I’m enough of a brat, however, to keep track of all these charged images and wonder why Rape and Trial and Fire (volcanic upturned triangle, remember!) in Chapter Three has suddenly become Heaven itself in Chapter Seven. I am likewise inclined to follow Thompson’s life-as-river-as-snake-as-penis-as-alif chain of symbolic custody to the conclusion that this “tree trunk from which all letters extend as branches” (Ch. 8, p. 603) is perhaps an unwitting fortification of that classic paternalistic conception of the male father as creator of all things, fitting enough for a work this eager to adopt the viewpoint of its subject of study but played so hard across so many, er, cascading icons that it enshrines this concept with verily cosmic force in a manner at odds with both the shouted “I” of the entirely subjective, narrated, near picture-free alif chapter (again, Ch. 8), and indeed the ostensible gender equanimity of the book’s text. I mean, as Katie points out, Zam has practically become Dodola by the book’s midpoint, in that he’s dressing as a woman and nearly pressed into prostitution himself, but deviations from the gendered norm are always contextualized as either mutilating social constructs or misguided reactions to earthly suffering, a la the “false god” of Bahuchara Mata. I found myself wondering how an apparently secular, monied metropolis like Wanatolia didn’t have any alternative cultural enclave in it, or even how the presumably multi-religious makeup of its people might affect its societal operation, even as I realized that acknowledging such positives of urban existence would distract from the purity of Thompson’s metaphor of consumption as an aspect of separation from the divine, and secularism as consumption itself.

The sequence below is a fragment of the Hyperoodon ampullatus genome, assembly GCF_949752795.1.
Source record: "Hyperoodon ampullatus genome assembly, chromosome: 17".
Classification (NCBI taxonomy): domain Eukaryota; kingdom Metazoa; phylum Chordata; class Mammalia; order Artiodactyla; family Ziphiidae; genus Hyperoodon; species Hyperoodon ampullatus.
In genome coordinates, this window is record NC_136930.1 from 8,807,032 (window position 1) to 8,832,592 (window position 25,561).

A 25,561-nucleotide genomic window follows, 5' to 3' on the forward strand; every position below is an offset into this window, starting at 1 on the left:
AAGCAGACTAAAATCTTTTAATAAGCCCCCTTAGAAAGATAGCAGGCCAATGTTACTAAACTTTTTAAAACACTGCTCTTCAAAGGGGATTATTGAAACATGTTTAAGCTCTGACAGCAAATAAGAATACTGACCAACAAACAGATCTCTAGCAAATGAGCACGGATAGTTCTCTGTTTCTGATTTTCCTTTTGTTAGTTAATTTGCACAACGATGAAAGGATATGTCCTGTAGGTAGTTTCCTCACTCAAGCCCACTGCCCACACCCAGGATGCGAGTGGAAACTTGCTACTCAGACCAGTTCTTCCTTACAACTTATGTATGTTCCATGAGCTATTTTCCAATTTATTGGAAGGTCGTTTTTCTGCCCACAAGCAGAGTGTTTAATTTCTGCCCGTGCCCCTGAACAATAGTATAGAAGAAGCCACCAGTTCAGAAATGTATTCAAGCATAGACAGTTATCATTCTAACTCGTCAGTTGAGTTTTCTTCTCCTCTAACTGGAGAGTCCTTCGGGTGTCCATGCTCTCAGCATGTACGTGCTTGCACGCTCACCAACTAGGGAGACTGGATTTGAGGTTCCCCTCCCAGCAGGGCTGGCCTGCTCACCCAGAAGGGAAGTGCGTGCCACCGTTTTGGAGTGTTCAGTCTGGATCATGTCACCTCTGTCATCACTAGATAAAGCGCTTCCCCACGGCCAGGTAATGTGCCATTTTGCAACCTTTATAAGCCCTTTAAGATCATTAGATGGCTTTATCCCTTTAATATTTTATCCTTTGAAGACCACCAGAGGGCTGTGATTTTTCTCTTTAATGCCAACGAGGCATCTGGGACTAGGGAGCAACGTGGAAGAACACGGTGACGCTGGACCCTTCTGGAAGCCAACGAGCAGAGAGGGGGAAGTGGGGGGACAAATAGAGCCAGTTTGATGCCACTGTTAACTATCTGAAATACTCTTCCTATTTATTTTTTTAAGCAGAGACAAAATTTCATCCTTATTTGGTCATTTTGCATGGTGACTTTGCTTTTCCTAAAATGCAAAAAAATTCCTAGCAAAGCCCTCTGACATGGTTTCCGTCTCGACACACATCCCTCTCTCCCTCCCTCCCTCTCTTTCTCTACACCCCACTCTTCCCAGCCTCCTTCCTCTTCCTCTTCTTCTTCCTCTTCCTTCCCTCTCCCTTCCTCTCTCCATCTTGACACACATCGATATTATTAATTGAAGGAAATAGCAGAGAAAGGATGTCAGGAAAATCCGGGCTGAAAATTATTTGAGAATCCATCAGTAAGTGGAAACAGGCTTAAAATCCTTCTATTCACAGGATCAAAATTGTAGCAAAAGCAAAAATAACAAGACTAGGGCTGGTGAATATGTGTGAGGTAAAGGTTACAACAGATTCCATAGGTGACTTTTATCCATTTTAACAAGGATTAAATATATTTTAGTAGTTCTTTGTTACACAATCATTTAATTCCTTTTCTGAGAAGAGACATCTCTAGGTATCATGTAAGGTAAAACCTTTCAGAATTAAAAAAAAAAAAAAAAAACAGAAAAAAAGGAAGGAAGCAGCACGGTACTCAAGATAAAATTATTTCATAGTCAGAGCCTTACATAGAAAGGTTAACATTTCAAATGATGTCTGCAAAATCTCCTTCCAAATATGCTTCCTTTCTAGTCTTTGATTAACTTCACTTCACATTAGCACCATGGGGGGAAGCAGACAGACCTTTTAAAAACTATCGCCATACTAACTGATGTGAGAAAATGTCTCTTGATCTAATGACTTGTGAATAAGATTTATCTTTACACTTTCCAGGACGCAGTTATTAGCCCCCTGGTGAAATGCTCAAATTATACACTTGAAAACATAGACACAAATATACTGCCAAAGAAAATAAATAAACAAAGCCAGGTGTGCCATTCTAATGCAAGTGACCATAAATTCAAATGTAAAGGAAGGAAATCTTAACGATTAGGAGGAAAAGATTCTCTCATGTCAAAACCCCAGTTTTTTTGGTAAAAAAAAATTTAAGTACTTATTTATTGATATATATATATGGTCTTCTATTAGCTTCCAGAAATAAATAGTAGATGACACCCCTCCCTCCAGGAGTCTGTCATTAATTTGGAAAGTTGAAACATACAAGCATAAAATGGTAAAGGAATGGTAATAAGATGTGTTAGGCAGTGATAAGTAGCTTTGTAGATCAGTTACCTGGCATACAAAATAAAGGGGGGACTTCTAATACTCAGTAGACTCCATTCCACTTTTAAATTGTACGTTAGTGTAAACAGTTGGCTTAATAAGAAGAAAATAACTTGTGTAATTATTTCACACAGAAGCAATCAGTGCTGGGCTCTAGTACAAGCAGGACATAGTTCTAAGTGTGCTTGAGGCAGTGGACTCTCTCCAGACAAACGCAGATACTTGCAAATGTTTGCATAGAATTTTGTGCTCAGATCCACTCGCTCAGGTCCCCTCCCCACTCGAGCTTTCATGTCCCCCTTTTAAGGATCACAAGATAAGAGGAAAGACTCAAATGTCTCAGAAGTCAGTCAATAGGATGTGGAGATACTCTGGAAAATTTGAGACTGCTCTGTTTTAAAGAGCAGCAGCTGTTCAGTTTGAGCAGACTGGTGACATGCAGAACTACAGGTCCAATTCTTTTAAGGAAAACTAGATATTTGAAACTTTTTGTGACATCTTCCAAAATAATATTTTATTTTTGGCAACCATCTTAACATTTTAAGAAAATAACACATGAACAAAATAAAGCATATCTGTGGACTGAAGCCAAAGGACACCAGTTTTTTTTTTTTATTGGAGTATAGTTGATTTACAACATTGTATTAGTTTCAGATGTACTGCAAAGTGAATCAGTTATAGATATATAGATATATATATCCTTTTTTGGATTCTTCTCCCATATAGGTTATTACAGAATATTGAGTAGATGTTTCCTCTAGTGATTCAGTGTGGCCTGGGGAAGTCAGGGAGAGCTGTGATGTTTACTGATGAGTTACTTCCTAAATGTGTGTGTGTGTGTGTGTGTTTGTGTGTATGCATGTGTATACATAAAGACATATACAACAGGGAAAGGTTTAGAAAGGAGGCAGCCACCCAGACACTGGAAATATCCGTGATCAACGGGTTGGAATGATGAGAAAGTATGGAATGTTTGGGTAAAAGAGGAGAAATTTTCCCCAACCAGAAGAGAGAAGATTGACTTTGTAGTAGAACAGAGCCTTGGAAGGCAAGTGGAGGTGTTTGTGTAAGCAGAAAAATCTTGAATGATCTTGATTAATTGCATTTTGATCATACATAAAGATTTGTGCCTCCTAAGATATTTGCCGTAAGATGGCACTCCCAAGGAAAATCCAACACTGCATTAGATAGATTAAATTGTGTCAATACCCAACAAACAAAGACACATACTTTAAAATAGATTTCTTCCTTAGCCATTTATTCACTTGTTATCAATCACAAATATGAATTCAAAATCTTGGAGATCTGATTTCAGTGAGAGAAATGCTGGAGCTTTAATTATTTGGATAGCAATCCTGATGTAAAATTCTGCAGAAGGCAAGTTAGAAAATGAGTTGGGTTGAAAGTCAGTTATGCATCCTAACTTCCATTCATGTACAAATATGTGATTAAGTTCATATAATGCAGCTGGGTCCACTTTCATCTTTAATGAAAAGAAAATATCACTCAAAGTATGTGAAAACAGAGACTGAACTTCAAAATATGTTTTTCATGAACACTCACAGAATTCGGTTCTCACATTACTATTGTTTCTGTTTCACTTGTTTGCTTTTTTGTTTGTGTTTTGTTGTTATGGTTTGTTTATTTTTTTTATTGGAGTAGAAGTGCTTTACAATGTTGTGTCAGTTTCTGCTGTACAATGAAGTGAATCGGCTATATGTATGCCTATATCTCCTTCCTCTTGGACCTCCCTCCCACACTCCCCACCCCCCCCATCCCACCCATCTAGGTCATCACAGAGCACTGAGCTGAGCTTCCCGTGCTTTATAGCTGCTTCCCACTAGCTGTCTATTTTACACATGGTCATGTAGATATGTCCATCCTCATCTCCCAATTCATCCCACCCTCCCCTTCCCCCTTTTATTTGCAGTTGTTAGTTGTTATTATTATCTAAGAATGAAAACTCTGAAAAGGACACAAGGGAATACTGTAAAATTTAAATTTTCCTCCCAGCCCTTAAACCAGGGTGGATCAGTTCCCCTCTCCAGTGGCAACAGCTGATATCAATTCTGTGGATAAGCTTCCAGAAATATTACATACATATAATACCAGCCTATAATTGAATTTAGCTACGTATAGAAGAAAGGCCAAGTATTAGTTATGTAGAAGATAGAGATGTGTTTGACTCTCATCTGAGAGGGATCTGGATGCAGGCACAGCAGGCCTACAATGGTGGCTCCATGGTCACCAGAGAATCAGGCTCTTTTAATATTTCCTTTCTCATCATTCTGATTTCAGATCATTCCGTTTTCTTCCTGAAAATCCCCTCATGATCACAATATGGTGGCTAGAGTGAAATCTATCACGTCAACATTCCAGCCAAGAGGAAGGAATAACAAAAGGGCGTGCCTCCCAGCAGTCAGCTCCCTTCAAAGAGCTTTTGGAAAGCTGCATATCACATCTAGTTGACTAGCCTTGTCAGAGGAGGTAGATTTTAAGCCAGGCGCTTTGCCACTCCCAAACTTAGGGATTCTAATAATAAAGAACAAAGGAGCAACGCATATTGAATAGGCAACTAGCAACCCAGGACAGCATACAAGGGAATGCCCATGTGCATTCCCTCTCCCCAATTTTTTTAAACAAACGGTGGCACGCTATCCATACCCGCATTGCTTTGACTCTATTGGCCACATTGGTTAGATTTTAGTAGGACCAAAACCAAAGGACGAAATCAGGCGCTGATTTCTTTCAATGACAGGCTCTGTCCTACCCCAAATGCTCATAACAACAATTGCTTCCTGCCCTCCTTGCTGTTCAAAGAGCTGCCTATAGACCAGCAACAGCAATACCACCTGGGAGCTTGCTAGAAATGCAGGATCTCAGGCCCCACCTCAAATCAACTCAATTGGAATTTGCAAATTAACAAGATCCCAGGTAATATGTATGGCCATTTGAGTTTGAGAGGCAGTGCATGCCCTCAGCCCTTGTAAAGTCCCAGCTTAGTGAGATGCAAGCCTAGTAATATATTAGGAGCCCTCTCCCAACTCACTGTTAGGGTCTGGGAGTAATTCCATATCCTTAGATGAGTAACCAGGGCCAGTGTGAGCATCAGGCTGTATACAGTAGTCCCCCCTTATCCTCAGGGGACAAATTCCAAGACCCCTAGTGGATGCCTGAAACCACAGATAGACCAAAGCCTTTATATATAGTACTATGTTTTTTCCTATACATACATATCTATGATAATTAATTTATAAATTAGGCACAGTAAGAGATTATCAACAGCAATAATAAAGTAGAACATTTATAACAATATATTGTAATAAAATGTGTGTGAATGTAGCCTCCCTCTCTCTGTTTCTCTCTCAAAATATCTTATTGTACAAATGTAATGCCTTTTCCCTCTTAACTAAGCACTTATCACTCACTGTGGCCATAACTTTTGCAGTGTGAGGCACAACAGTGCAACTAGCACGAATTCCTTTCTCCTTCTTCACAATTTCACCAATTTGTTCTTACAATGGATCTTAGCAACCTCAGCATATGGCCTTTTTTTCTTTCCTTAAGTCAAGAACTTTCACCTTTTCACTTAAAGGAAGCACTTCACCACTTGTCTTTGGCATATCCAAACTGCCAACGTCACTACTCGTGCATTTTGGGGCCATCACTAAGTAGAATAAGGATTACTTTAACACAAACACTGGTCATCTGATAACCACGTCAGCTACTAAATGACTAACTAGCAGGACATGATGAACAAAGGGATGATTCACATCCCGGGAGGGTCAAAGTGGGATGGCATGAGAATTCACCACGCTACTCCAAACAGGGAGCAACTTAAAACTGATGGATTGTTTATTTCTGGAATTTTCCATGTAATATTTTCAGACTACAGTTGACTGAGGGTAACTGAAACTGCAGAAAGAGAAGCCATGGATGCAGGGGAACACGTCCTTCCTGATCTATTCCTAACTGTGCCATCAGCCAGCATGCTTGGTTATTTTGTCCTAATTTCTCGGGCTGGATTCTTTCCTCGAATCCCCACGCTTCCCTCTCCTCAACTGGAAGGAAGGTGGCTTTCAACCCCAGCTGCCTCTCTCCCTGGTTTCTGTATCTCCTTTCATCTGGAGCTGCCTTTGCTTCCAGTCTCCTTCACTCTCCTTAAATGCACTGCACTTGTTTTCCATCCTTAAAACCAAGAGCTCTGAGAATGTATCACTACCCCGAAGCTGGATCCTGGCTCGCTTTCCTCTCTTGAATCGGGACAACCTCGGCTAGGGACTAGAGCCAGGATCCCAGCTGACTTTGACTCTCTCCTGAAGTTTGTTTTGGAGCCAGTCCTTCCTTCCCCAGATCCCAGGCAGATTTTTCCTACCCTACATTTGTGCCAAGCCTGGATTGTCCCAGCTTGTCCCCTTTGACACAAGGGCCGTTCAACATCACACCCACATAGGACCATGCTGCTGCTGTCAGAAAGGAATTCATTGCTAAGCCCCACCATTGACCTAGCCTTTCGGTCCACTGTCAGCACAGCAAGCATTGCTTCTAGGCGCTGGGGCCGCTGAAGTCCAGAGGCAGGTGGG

I know it isn’t the project of Habibi to address these things; it’s a love story augmented by a studious exploration of Islamic writings, with the love poised to humanize a caricatured culture and the study often meant to sap their Other-ness through emphasizing parallel traditions. The latter effect was stronger than the former for me; I never particularly clicked with the characters as human beings (which isn’t an instant dismissal for me, though it will be for many), while I was pretty pumped over some of the cumulative images of image-as-recognition, like the hand of Fatimah rearranging itself into the opening words of the Qur’an, or the final sex scene revealing itself as the very molecular formula of the book. But to invoke so much in an often nebulous, de-specified manner is to invite the charges that Thompson has produced little more than a gaudy bauble, oblivious to its malign implications and pathetic in its pretension. Candidly, when I see Charles describe Thompson’s writing process as discovery, tricking himself into taking on bigger topics, I wonder if such delving hasn’t weakened the very bloodflow of the work: its sloshing river of associations.